Creativity, which is an important business characteristic to possess. Creativity, also known as innovation, is the only source of sustained business growth. Without creativity new products and services will never be invented, and existing products and services will eventually die at the end of their life cycle.

How does Disney sustain and nurture creativity?

First, the company has a practice of granting an audience to any individual within the organization, regardless of rank or file, who has an idea for a film. In fact, the concept for Dinosaur was born in the much same fashion with the movie’s idea coming from within the company. Therefore, there are no apparent barriers to presenting creative ideas. An employee’s idea may not always be accepted, but management will always listen.

Second, Disney practices what it calls “Imagineering” where teams of people constantly brainstorm and innovate for new theme park ideas.

Third, Disney is a fun place to work, with creativity and fun being at the heart of the company’s activities. Even traditionally formal management meetings, where serious issues may be discussed, will be conducted with an element of lightness and style employees have come to know and love as the heart and soul of Disney. (Sounds very much like the latest management styles creeping out of Silicon Valley, doesn’t it?)

Finally, Disney gives its employees challenges and autonomy. Many of the creative ideas Disney pursues present impressively difficult engineering, logistical and theatrical problems. Disney, however, trusts its employees to achieve the impossible and they always do.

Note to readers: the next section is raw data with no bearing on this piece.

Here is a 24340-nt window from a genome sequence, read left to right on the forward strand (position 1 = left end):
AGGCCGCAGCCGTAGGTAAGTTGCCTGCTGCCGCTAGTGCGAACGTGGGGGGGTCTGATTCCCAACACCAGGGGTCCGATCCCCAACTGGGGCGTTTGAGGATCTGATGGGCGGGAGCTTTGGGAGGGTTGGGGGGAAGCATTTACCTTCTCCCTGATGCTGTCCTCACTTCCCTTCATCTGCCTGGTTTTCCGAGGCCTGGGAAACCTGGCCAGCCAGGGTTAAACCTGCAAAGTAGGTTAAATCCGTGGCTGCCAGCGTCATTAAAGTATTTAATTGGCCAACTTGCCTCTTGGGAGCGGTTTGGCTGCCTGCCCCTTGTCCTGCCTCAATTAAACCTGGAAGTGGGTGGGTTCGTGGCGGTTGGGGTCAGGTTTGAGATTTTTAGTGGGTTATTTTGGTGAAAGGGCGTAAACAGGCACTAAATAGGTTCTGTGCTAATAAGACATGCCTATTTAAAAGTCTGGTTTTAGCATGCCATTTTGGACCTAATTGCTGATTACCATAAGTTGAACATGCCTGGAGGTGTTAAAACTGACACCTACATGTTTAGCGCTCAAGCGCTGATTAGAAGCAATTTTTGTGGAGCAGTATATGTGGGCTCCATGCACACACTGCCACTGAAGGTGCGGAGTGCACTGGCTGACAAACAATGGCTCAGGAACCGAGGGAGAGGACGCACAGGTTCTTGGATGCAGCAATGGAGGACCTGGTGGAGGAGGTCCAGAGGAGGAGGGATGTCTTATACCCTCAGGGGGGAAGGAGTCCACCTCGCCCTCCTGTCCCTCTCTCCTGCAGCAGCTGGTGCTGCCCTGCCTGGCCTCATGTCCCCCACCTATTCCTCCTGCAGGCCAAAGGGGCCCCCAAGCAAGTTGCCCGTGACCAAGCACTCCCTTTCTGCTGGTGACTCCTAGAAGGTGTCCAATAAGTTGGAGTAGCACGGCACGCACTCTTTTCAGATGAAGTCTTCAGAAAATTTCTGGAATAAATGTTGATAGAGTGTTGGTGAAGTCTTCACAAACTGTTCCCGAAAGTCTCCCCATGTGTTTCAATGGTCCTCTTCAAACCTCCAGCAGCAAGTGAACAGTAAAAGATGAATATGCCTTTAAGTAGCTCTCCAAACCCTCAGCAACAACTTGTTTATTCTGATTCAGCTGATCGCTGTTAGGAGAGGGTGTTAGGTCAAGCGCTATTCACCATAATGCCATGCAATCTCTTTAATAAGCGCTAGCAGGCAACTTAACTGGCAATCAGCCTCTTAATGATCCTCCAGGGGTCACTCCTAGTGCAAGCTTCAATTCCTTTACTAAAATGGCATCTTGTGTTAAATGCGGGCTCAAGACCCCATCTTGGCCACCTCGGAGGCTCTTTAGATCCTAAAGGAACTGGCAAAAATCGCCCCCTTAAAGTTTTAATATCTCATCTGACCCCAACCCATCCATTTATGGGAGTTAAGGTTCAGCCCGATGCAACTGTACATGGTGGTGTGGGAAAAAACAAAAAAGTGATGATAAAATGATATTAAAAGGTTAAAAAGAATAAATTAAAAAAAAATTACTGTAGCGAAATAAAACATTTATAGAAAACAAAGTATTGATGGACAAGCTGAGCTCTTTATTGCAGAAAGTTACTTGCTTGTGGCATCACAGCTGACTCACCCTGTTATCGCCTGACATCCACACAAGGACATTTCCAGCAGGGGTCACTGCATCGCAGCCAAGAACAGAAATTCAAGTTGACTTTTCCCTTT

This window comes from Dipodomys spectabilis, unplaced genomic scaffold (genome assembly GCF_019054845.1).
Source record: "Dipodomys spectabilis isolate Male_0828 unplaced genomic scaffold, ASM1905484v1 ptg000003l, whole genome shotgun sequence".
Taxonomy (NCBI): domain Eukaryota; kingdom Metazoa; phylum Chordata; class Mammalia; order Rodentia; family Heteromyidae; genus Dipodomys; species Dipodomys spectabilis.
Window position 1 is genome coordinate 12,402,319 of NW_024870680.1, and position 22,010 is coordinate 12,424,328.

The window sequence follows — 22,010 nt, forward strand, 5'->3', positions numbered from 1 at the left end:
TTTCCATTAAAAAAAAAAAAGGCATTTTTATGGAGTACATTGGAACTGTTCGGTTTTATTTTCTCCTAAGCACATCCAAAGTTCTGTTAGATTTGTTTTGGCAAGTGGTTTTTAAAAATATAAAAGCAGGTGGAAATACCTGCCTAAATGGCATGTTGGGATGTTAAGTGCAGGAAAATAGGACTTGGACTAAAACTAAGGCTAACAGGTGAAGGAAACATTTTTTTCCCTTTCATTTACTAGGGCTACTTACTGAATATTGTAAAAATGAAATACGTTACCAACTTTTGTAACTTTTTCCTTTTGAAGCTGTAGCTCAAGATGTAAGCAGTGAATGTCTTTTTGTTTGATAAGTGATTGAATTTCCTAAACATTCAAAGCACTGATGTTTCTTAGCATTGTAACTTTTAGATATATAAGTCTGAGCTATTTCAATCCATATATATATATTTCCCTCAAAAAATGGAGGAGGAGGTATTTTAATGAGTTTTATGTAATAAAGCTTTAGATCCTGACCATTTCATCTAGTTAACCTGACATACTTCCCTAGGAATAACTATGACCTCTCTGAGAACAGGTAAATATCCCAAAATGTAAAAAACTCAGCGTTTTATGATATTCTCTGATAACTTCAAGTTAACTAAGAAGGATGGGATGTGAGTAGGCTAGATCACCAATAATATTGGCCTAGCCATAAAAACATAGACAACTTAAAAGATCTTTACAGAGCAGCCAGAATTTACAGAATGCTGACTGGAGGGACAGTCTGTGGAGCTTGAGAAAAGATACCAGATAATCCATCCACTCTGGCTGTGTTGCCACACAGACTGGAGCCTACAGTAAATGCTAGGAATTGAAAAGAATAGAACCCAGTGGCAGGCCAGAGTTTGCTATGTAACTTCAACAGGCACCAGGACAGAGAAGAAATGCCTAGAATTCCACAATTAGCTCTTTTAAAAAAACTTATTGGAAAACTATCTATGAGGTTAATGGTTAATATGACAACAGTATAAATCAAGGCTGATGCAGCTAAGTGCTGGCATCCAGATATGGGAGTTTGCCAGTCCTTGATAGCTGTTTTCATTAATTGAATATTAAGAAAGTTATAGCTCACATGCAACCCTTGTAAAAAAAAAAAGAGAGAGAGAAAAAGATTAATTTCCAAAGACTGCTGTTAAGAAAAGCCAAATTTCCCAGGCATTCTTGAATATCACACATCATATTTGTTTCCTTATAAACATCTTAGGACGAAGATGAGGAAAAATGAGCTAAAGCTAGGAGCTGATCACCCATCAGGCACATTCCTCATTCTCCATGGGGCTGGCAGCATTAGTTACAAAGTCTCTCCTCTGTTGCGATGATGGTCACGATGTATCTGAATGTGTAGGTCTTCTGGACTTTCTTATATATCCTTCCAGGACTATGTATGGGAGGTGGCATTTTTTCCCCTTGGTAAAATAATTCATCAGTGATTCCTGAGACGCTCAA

Disney invests heavily in its people, to insure they have the skills required to achieve the impossible. For example, the local Walt Disney theme park underway in Hong Kong will generate 18,000 jobs at the project’s commencement and 36,000 jobs by completion in 2005. Walt Disney Hong Kong employees will undergo intensive training, for some this training will take place overseas, to guarantee that staff has the necessary competencies to succeed. Iger explained how Disney believes “the creative idea is only as good as the talent to execute locally.”

Creativity aside, however, one could not help but notice Iger’s guarded responses to audience questions. No one asked about the environmental implications of Disney’s local theme park project nor raised the issue that the project is expected to kill off the few remaining rare Pink Dolphins swimming in Hong Kong waters. Neither did anyone suggest that Disney may have a difficult time sustaining visitors following the initial honeymoon phase.

When asked how Disney, a large, global company, balances creativity with bureaucracy, Iger quickly replied that at most companies, bureaucracy usually wins. However, Iger optimistically said that at Disney, where creativity has been prolifically instilled into the organization’s culture, creativity usually wins. Iger continued by saying that the challenge was to maintain a decentralized, entrepreneurial spirit. In fact, the only thing Disney centralizes is its brands.